I attended the virtual USCHA conference this year put on by NMAC, supported by too many sponsors to name and I want to start by saying this: I love us. "Us" as in the HIV community. The advocates. The Healthcare providers. The researchers, scientists, community partners and pharmaceutical companies. All of our allies and partners. Definitely those of us living with HIV. I hold a special place in my heart and head for those who are not only living with HIV, but who do the work as well. I know before I stepped out, open and loud, it meant a tremendous amount to me to see the people who were doing the work. Even though I knew I wanted to - I didn't think I could. It meant something to know that someone was fighting for me and trying to make things better for people like me. The conference was a big example of that - a reminder that we are never as alone as we feel, despite shame and stigma and it made me feel good to be a part of it.
When I tell you there was something for everyone?!?! There was something for everyone!! Representation for minority groups often left under-recognized: Women, Black people, Indigenous folks, and *Pacific Islanders and *People of Trans Experience and *Asian people (*who are typically done a disservice because their numbers are smaller than the rest of us) all had a voice here.
There were plenary sessions (where everyone was invited to sit and listen as a group as opposed to the smaller breakout sessions) every day, twice a day. Morning and afternoon, plus, as a nice touch, a morning devotional for those of faith to be able to start the day on a positive note. The opening plenary laid out President Biden's federal plan for the HIV fight. I was much encouraged to hear it includes provisions for decreasing criminalization, a focus on equity, and recognizes racism as a health crisis. It is a whole society approach addressing social determinants of health including poverty and unemployment, things much at the forefront considering the added impact of Covid-19. It's calling for accountability grounded in human rights and finally recognizes the need to include populations like sex workers and immigrants under the umbrella of resource equitability. It is a bold, somewhat lofty plan that aims to end the epidemic in the US by 2030. Lofty; but I'm all in.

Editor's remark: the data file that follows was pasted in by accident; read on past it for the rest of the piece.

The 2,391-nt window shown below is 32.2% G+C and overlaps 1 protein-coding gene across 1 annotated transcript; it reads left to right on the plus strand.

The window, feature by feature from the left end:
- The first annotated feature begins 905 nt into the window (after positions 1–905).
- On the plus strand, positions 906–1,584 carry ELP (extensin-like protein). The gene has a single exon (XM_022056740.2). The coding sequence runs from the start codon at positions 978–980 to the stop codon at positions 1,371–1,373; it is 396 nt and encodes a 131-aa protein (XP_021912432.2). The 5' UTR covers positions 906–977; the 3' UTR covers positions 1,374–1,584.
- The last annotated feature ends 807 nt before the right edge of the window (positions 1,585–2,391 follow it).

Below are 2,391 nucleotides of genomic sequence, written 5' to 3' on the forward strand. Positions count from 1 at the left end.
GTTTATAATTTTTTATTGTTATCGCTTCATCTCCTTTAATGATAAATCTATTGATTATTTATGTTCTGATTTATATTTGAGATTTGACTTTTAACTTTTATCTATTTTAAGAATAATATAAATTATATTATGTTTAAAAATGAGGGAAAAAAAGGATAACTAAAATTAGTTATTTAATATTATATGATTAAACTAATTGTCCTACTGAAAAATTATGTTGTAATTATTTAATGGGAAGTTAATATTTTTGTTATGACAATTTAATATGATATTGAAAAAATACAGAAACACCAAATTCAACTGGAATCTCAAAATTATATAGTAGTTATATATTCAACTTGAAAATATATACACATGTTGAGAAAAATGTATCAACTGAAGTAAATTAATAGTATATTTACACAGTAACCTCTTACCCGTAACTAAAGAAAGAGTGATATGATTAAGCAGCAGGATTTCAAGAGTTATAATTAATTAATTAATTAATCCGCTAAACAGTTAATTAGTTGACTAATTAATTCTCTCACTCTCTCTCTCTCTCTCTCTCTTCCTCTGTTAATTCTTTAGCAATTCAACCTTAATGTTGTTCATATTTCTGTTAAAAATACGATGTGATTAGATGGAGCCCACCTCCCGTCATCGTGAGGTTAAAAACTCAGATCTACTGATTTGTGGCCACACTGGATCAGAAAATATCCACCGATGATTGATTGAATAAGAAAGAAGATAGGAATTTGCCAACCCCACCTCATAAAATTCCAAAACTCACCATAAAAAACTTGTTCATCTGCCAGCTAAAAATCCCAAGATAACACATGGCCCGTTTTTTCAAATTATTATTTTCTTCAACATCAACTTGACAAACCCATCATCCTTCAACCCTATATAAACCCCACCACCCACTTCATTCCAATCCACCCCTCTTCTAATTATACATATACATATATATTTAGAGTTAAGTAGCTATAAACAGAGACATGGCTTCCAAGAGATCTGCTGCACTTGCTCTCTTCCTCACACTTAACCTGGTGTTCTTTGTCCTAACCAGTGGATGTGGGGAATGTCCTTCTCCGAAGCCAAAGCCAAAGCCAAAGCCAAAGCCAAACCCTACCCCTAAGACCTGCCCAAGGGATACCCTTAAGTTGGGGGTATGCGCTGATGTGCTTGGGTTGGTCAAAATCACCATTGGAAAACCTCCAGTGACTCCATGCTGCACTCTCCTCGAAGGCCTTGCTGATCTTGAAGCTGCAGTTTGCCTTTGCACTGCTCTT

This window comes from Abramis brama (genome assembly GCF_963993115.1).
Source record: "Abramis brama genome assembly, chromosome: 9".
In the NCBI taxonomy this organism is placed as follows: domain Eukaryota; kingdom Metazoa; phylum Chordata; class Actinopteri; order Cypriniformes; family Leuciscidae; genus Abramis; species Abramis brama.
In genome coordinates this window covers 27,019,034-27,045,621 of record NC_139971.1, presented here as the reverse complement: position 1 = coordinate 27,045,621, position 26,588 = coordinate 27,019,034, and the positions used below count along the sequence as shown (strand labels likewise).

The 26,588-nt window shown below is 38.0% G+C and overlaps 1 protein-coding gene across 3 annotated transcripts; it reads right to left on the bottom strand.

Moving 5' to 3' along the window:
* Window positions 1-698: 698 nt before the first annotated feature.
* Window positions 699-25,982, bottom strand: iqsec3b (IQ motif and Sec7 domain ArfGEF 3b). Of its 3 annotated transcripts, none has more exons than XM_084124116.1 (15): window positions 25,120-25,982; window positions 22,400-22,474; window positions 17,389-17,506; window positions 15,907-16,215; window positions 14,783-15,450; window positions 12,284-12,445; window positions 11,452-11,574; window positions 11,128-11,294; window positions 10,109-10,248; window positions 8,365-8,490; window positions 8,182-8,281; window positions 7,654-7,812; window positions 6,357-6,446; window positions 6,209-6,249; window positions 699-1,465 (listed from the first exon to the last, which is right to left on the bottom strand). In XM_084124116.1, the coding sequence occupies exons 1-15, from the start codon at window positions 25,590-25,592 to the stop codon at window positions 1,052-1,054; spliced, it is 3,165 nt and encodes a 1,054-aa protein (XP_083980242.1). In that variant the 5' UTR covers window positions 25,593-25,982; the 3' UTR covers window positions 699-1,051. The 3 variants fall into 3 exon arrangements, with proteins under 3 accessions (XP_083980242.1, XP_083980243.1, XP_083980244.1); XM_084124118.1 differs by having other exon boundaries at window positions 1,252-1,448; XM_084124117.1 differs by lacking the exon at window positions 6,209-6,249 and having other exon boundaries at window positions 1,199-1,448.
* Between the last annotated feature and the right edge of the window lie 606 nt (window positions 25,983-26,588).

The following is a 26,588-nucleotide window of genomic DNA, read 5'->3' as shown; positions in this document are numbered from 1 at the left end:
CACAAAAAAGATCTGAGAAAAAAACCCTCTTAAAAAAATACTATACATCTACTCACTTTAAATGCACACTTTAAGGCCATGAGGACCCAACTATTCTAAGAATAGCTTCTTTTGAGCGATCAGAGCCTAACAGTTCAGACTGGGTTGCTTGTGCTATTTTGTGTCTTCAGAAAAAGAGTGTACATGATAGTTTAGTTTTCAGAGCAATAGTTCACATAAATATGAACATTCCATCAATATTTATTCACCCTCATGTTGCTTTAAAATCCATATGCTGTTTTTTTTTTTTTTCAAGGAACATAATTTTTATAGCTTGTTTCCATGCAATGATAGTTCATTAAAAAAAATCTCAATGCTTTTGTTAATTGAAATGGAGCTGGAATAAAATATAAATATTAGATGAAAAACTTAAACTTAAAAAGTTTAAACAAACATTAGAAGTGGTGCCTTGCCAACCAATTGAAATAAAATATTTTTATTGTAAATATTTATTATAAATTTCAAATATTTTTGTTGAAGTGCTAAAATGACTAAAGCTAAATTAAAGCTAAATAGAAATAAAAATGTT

A common theme that stuck with me as a takeaway was community impact, involvement and diversity. Another reason I love us. There is such a focus on making sure no one gets left behind, even as we work to ensure we reduce new diagnoses to end the epidemic. I was unexpectedly invited to sit on a listening session with NIH (National Institutes of Health) and OAR (Office of AIDS Research) and again, I was thankful that many of the panel was focused on involving our communities (people living with the virus) in research enterprises for future planning in areas like HIV over the course of our life span, long acting injectable treatments, cure strategies and research participation, and how that information gets distributed. I know it's easy to feel like no one is listening, but they are! None of it is simple and no goal affecting this many people can be reached in one way alone, but it's hard to go wrong with working together as a starting point. What I loved most was the passion in it. There was no doubt any of these people weren't invested in these outcomes and the inclusion of those living with HIV in those outcomes.